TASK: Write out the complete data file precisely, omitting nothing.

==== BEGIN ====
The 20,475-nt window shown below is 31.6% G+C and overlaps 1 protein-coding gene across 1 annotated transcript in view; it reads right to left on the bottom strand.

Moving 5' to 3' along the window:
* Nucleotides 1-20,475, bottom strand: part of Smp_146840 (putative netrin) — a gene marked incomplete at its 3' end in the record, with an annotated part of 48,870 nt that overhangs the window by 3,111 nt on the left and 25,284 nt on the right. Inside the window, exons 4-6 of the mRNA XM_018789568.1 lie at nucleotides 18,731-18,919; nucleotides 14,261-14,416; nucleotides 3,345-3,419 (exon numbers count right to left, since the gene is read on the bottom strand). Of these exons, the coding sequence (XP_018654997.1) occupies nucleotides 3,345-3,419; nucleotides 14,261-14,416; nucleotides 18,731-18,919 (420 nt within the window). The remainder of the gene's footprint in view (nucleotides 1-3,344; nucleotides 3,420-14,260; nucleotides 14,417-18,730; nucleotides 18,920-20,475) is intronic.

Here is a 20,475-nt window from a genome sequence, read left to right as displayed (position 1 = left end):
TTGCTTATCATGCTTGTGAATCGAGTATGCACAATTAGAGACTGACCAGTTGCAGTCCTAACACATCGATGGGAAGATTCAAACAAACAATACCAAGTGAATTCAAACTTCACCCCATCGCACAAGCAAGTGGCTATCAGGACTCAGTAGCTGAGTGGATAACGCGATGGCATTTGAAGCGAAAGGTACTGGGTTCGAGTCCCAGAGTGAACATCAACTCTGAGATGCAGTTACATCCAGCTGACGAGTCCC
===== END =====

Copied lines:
The 20,475-nt window shown below is 31.6% G+C and overlaps 1 protein-coding gene across 1 annotated transcript in view; it reads right to left on the bottom strand.

Moving 5' to 3' along the window:
* Nucleotides 1-20,475, bottom strand: part of Smp_146840 (putative netrin) — a gene marked incomplete at its 3' end in the record, with an annotated part of 48,870 nt that overhangs the window by 3,111 nt on the left and 25,284 nt on the right. Inside the window, exons 4-6 of the mRNA XM_018789568.1 lie at nucleotides 18,731-18,919; nucleotides 14,261-14,416; nucleotides 3,345-3,419 (exon numbers count right to left, since the gene is read on the bottom strand). Of these exons, the coding sequence (XP_018654997.1) occupies nucleotides 3,345-3,419; nucleotides 14,261-14,416; nucleotides 18,731-18,919 (420 nt within the window). The remainder of the gene's footprint in view (nucleotides 1-3,344; nucleotides 3,420-14,260; nucleotides 14,417-18,730; nucleotides 18,920-20,475) is intronic.

Here is a 20,475-nt window from a genome sequence, read left to right as displayed (position 1 = left end):
TTGCTTATCATGCTTGTGAATCGAGTATGCACAATTAGAGACTGACCAGTTGCAGTCCTAACACATCGATGGGAAGATTCAAACAAACAATACCAAGTGAATTCAAACTTCACCCCATCGCACAAGCAAGTGGCTATCAGGACTCAGTAGCTGAGTGGATAACGCGATGGCATTTGAAGCGAAAGGTACTGGGTTCGAGTCCCAGAGTGAACATCAACTCTGAGATGCAGTTACATCCAGCTGACGAGTCCC